How does an app developer compete with a decent to-do or task app that’s priced about the same as a trip to Starbucks?
What’s cheaper than cheap? Free. Here’s the tale of a GTD-like to-do app that runs across the spectrum of 21st century buzz words. Mac, iPhone, Windows, Android, iPad, Cloud. It’s a simple app that’s good for to-do items, tasks lists, syncing between devices. And it’s free.
Cheap? Ha! Free Is The New Business Model
Just minutes ago I extolled the virtues of SpeedTask, a competent Mac app for to-do’s and tasks; an app that has an iPhone version, and syncs your data to the Cloud.
All the right buzz words come into play. Apparently, the business model that charges for products and services is, already, an hour later, antiquated.
What’s better than cheap (which is now quaint)? How about free? Wunderlist is a Mac, iPhone, iPad, Android, Windows PC, and Cloud-based GTD-like, to-do and task list app that’s one upping the competition.
The only way Wunderlist could be any better than free is if they paid me to track my to-do items for me. Hmmm… That’s a business model I can understand.
How Do They Pay For All This?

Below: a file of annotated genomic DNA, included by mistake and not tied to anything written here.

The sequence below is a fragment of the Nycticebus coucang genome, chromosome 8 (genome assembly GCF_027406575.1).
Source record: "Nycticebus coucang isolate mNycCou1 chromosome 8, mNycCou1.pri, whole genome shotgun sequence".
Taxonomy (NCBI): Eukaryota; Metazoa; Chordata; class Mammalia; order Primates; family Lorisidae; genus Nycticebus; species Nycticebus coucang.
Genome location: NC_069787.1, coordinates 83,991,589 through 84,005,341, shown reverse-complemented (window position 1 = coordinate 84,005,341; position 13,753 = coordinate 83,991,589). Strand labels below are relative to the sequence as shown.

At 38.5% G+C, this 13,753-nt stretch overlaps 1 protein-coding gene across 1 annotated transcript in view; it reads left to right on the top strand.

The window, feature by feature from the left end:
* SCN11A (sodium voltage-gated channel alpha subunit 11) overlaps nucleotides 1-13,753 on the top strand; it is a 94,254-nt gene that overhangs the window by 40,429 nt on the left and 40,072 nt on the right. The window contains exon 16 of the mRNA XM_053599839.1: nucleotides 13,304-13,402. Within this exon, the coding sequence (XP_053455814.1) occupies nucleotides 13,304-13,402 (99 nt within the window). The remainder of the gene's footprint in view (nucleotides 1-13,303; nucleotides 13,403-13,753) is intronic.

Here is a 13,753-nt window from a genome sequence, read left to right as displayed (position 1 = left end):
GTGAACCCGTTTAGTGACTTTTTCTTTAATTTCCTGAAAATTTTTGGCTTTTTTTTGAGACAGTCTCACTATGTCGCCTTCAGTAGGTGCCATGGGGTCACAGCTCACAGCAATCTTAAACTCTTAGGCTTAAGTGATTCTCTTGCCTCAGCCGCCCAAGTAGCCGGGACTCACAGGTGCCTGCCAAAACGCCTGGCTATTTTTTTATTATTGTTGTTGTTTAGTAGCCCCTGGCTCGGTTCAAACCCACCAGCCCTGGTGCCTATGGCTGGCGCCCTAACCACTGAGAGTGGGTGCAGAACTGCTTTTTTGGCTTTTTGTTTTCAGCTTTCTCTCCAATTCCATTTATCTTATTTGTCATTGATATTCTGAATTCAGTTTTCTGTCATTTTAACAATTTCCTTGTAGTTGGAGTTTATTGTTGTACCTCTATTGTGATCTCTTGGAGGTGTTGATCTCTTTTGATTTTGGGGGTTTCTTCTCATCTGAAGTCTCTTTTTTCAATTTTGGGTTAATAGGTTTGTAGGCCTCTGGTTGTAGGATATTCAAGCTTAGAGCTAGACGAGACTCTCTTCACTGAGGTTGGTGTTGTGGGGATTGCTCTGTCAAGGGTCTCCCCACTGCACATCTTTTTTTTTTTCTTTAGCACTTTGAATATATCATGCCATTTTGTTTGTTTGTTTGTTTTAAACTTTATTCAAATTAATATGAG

Other than being a multi-tasking Mac mommy, I don’t know much about the economics of Wunderlist’s business model. I understand the old fashioned Walmart method. I give Walmart money. They give me diapers, canned goods, and credit card receipts.
Wunderlist has a very compelling feature list, considering the price tag. Prepare to be impressed. First, it’s a simple app that’s easy to set up and use. Click to add a task or to-do.
Add notes to each item. Sort items into lists (good for small projects with multiple tasks) using drag and drop.
Add due dates to each task item. Add stars to important tasks. Use the Focus function to filter out unwanted items when your to-do list grows too big.
Your to-do items sync automatically to the Cloud via your Wunderlist online account. Items are then synced with other devices, including iPhone, iPad, Android, and Windows PCs.
All of that and Wunderlist actually works pretty well. And it uses the latest 21st century buzz words—Mac, iPhone, Android, and Cloud. And, it’s free. How can that be?
I don’t claim to understand the economics of Wunderlist’s business model. It seems to be something like the economic model of having children. All the money goes out and doesn’t come back. Wunderlist builds apps and lets us use them for free. What do they get in return?
Wunderlist isn’t Things or OmniFocus. It doesn’t sync up with iCal. It needs repeatable item entries and notifications for upcoming to-do items. It’s just difficult to complain about nit picky shortcomings because it’s, well, free.
I love the background wallpapers in Wunderlist. Maybe they should charge for those. I’d buy (just kidding).